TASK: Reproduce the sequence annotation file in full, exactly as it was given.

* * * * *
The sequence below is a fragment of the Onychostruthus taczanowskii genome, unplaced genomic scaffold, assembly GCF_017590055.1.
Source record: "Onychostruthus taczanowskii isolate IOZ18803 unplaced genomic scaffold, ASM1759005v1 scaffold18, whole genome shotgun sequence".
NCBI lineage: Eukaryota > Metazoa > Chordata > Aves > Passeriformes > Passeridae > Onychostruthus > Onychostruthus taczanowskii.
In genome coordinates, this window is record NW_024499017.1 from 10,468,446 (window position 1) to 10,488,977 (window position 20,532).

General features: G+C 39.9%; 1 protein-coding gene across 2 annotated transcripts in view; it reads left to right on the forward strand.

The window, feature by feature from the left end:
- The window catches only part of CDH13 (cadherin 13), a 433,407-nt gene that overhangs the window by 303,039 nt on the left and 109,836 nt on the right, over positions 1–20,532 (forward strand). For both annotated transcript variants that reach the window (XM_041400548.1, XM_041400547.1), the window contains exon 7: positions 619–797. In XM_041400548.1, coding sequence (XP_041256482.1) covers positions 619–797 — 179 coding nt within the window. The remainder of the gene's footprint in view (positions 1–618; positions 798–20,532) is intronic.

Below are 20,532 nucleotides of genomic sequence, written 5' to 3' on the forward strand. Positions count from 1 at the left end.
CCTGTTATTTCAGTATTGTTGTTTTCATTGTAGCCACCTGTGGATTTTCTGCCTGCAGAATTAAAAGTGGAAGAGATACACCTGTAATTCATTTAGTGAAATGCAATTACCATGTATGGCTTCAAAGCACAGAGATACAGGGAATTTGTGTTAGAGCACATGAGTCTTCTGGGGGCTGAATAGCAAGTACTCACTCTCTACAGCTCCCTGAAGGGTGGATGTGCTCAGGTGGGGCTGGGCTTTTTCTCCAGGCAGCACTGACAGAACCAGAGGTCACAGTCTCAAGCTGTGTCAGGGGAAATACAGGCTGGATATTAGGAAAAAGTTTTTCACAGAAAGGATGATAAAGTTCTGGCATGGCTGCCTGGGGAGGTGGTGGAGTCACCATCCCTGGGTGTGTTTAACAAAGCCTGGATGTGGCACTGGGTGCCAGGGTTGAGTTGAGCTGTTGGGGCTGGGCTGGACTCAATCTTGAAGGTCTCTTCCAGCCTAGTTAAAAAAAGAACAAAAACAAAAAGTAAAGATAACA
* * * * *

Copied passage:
The sequence below is a fragment of the Onychostruthus taczanowskii genome, unplaced genomic scaffold, assembly GCF_017590055.1.
Source record: "Onychostruthus taczanowskii isolate IOZ18803 unplaced genomic scaffold, ASM1759005v1 scaffold18, whole genome shotgun sequence".
NCBI lineage: Eukaryota > Metazoa > Chordata > Aves > Passeriformes > Passeridae > Onychostruthus > Onychostruthus taczanowskii.
In genome coordinates, this window is record NW_024499017.1 from 10,468,446 (window position 1) to 10,488,977 (window position 20,532).

General features: G+C 39.9%; 1 protein-coding gene across 2 annotated transcripts in view; it reads left to right on the forward strand.

The window, feature by feature from the left end:
- The window catches only part of CDH13 (cadherin 13), a 433,407-nt gene that overhangs the window by 303,039 nt on the left and 109,836 nt on the right, over positions 1–20,532 (forward strand). For both annotated transcript variants that reach the window (XM_041400548.1, XM_041400547.1), the window contains exon 7: positions 619–797. In XM_041400548.1, coding sequence (XP_041256482.1) covers positions 619–797 — 179 coding nt within the window. The remainder of the gene's footprint in view (positions 1–618; positions 798–20,532) is intronic.

Below are 20,532 nucleotides of genomic sequence, written 5' to 3' on the forward strand. Positions count from 1 at the left end.
CCTGTTATTTCAGTATTGTTGTTTTCATTGTAGCCACCTGTGGATTTTCTGCCTGCAGAATTAAAAGTGGAAGAGATACACCTGTAATTCATTTAGTGAAATGCAATTACCATGTATGGCTTCAAAGCACAGAGATACAGGGAATTTGTGTTAGAGCACATGAGTCTTCTGGGGGCTGAATAGCAAGTACTCACTCTCTACAGCTCCCTGAAGGGTGGATGTGCTCAGGTGGGGCTGGGCTTTTTCTCCAGGCAGCACTGACAGAACCAGAGGTCACAGTCTCAAGCTGTGTCAGGGGAAATACAGGCTGGATATTAGGAAAAAGTTTTTCACAGAAAGGATGATAAAGTTCTGGCATGGCTGCCTGGGGAGGTGGTGGAGTCACCATCCCTGGGTGTGTTTAACAAAGCCTGGATGTGGCACTGGGTGCCAGGGTTGAGTTGAGCTGTTGGGGCTGGGCTGGACTCAATCTTGAAGGTCTCTTCCAGCCTAGTTAAAAAAAGAACAAAAACAAAAAGTAAAGATAACA